Working out the rotation sometimes calls for some innovative shop work to configure planting equipment to plant corn, cotton, soybeans, peanuts and now grain sorghum. Hinson is a self-professed tinkerer and admits he’s pretty good in a machine shop.

We were trying to plant narrow-row beans and different row widths for different crops, and we ended up with tractors on 80-inch spacing and another on 60-inch spacing, and I just hated having to consistently make changes with our planting equipment, Hinson says.

Now that he’s back in the corn business, the trend is to plant in narrow-rows.  “I just wasn’t going to invest in a new corn combine. The solution was to design and build, or alter existing equipment to end up with a corn planting system that best fits his operation.

“The whole idea for designing a new corn planter came after riding with my son while he was picking some corn planted on 30-inch rows. I remember thinking — that’s some of the best corn I’ve ever seen,” Hinson says.

“If you look at current corn harvesting data for South Carolina, it seems you can increase yield by going from 40-inch to 30-inch rows and you can pick up 15 percent yield and another 15 percent by going to 20-inch rows. That seems to back up what we were seeing in combining corn on 30-inch rows,” he adds.

Approaching the challenge of designing a new corn planter with his typical out-of-the-box thinking, Hinson built two seven row planters, one for himself and one for his son. These planters have 28-inches where the tractor tires are located and 24 inches between the inside rows and 24 inches on the outside rows.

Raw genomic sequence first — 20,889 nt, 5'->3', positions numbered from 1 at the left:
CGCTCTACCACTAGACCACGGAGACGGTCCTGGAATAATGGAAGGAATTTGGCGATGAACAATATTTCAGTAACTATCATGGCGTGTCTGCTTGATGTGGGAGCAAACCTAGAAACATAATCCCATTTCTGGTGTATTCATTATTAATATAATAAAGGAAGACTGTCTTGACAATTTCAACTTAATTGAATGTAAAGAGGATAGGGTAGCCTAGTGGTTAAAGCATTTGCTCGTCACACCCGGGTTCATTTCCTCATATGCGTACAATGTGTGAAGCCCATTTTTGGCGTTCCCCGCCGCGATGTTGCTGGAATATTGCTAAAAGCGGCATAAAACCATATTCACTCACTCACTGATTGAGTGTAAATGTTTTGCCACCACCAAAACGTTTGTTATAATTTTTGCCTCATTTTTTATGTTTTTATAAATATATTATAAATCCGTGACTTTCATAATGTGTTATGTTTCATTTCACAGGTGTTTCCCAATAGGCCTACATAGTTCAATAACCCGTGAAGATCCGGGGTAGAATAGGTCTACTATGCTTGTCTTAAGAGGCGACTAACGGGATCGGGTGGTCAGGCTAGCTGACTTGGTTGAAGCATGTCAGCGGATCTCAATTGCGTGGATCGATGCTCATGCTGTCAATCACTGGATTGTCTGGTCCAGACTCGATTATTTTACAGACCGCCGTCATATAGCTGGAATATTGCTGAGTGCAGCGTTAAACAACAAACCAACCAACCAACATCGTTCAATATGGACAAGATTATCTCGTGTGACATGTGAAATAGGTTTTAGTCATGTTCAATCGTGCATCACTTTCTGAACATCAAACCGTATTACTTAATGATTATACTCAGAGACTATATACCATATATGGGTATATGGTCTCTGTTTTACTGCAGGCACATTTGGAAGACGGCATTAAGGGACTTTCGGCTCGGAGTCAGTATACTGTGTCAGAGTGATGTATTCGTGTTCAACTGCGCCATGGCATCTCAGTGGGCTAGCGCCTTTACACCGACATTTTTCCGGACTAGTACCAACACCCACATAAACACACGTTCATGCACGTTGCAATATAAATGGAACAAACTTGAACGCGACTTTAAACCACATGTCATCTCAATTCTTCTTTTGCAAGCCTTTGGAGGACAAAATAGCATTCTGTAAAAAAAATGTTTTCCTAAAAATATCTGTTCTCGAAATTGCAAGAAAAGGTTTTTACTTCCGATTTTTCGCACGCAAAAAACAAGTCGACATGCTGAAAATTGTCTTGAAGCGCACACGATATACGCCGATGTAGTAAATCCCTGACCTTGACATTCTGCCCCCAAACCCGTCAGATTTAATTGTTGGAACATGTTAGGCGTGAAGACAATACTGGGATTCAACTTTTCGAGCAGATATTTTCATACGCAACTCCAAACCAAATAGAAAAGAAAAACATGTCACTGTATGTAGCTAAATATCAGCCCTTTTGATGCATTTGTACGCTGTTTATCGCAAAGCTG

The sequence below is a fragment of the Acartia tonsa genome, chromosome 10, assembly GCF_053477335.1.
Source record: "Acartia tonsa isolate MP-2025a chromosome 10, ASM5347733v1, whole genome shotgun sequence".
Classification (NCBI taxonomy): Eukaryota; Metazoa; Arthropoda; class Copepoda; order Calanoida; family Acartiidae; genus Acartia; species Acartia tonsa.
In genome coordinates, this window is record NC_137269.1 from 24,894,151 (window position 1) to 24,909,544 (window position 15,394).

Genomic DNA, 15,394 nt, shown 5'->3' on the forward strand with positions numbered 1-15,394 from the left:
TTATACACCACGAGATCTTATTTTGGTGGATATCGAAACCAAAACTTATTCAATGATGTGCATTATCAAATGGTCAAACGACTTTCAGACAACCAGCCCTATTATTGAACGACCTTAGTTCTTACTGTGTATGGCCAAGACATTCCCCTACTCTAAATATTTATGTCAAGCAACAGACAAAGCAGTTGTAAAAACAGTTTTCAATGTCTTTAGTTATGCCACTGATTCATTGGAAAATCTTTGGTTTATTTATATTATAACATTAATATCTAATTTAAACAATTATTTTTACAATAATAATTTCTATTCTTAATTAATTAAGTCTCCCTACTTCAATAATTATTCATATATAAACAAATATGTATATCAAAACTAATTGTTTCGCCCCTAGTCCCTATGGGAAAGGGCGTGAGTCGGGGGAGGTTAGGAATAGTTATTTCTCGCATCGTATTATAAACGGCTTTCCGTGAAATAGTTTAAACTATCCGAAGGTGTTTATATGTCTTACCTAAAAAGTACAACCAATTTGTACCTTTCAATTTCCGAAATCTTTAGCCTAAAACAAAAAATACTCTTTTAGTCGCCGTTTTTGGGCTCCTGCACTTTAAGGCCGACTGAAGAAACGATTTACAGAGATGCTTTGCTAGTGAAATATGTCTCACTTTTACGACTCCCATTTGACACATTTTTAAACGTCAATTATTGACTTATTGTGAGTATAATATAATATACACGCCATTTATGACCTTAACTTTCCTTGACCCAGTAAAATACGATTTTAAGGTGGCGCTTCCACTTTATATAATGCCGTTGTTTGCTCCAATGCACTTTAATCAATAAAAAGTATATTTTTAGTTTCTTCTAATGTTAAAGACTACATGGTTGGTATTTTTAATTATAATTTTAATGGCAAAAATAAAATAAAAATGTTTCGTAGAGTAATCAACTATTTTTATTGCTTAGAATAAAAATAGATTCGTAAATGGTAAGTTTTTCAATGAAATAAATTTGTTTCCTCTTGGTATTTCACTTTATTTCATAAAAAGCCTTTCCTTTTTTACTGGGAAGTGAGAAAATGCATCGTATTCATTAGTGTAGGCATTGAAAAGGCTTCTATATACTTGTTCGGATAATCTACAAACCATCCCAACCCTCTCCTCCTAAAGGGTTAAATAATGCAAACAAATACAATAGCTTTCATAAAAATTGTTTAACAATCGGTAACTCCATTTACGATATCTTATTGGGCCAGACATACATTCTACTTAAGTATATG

He added a six-row, narrow-row John Deere 630 header and added another junk header to make a seven row corn header. Row widths range between 24-28 inches wide, and average row widths are about 25.2 inches.

So far, he says, the corn planter/harvester system has worked better than expected. “We’ve cut some of the best corn we’ve ever grown on this farm, and the whole system works great — looks a little odd, but works great,” he says.

Putting his altered farm equipment to best use has been one of Hinson’s best steps outside the bounds of routine crop planting procedures in the South Carolina PeeDee.

He has gone to an early burn-down of 20-inch rows of winter cover crops, primarily wheat. Then, he waits as late as he can to burn down the cover crop in the middle of the rows.

This provides maximum cover and residue on half the land and a better seed zone in which to plant on the other half.

“It works great for us!” Hinson says. For the 2012 crop about 80 percent of his land will be in this unique planting system, he adds.

Next year Hinson plans to add GPS equipment to his tractors. For most growers guidance systems would be a time and labor saver. For Hinson, it will still provide those benefits, but also offer plenty of options for adapting equipment to do specific jobs on his farm.